Ancient Philosophy; Rhetoric; Composition; Political and Legal Philosophy
I am 29 years old and from Copenhagen, Denmark. Currently, I am employed as a Ph.D. Fellow in the Department of Philosophy and the History of Ideas, School of Culture and Society, Aarhus University (Denmark). I work with German philosophy in the 19th century and more specifically the reception of Hegel, especially the Young Hegelians, but also the political and institutional reception of Hegel in a socio-economic and political context. Areas of specialisation G. W. F. Hegel, Hegelianism, and the contemporary reception of Hegel; German Idealism; Karl Marx; Friedrich Engels; the intellectual history of Marxism, circa 1850-1970. Areas of competence/interest Philosophy of science, especially the social sciences; philosophy of history and history of philosophy; German 19th century philosophy in general; the Frankfurt School (1st generation) and Critical Theory; ancient philosophy, mainly Aristotle; “classical” political philosophy (from Plato to Marx); the institutionalisation of systems of thought; digital humanities and text-as-data methods for political theory and philosophy research.
I am a master’s student in the Philosophy department of the University of Arkansas. My current research focuses on the semantics/pragmatics divide and other issues in the philosophy of language (including contextualism, deixis, and the meaning of gestures). I am also a graduate candidate in the Office of Sustainability’s certificate program exploring the relationship between green business practices and animal ethics. Additional interests include embodiment’s implications for moral psychology, axiological grounding and its relationship to political ecology, various issues in the philosophy of religion (atheological arguments, philosophical eschatology, theological aesthetics), and Ancient Greek philosophy (specifically, Plato).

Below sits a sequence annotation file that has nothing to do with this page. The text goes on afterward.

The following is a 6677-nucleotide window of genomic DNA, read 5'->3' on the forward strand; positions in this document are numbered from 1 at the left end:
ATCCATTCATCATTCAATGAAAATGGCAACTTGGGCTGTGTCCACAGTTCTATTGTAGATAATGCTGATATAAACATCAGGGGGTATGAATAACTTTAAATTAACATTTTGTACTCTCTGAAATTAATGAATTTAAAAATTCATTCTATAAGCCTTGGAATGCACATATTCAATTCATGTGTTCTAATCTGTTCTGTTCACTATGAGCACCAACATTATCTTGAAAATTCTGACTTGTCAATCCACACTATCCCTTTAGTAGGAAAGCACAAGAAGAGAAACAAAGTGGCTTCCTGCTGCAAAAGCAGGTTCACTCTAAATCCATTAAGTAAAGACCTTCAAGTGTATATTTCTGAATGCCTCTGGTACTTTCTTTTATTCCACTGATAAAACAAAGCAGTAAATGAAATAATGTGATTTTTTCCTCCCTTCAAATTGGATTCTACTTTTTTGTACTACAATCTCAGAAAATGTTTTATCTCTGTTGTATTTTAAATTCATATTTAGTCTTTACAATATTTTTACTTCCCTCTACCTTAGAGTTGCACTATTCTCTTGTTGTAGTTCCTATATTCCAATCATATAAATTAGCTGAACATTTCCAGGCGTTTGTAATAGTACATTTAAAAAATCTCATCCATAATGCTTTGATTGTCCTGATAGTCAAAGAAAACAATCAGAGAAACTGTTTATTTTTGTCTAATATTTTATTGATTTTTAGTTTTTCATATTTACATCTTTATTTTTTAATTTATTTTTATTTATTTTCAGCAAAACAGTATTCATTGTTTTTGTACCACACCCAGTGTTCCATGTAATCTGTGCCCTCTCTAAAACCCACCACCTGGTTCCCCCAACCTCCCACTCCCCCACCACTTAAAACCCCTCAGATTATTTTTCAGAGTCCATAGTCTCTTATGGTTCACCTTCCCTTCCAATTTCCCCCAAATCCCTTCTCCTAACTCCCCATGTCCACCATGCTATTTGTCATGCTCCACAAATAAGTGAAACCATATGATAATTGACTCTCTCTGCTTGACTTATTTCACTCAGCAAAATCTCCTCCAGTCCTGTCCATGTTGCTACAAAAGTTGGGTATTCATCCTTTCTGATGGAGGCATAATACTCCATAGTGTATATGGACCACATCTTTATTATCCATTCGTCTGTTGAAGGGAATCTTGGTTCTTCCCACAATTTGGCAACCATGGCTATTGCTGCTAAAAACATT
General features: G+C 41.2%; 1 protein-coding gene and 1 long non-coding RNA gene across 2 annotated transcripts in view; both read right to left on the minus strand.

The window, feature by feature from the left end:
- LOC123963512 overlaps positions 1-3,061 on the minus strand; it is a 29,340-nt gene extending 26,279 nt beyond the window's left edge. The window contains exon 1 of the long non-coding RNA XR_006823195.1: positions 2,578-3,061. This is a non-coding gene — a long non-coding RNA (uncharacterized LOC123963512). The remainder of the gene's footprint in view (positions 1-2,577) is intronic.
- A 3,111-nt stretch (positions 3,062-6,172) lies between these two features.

…and Censorship in Plato’s Republic: The Problem of the Irrational Part,” Epoché: A Journal for the History of Philosophy, Vol. 19, No. 2, pp. 205-215
“Review of Plato on Art and Beauty by A.E. Denham (ed.),” The Journal of Aesthetics and Art Criticism, Vol. 72, No. 1, pp. 104-106.
“Plato’s Phaedo as a Pedagogical Drama,” Ancient Philosophy, Vol. 33, No. 2 , pp. 333-352
ACCEPTED WITH REVISIONS (revised draft under review)
“Plato on Laughing at People,” Ancient Philosophy
My ancient Greek philosophy scholarship explores the intersection of ethics, art and emotion; the dramatic and educational aspects of Plato’s dialogues; and ‘purpose’ or ‘telos’ in Aristotle’s natural philosophy. My latest scholarly work is a contribution to a new English translation and interpretation of Aristotle’s “On the Progression of Animals,” to be published by Cambridge University Press. I have also written an adventure memoir about bikepacking the Arizona Trail from Mexico to Utah.
Currently an independent research focusing on religion, philosophy, and history who is hoping to attend the University of Louisville for the PhD in Humanities program. Planned research is over Teresa of Avila’s epistemology of the body. Research interests include Virgin Mary, primarily theological conceptions conerning her and cultural reception of her; theology and history of Christianity (primary periods ancient, medieval, and postmodern), particular focus on concepts of salvation, the Eucharist, gender, and the body; female Christian mystics, primarily Catherine of Siena and Teresa of Avila; Biblical exegesis, translation, and literary analysis; connections between literature and religion; philosophy of Plato, Augustine, Aquinas, Nietzsche, Freud, Heideggar, Bataille, Beauvoir, Kirsteva, and Irigaray (primary philosophic interest is existential phenomenology).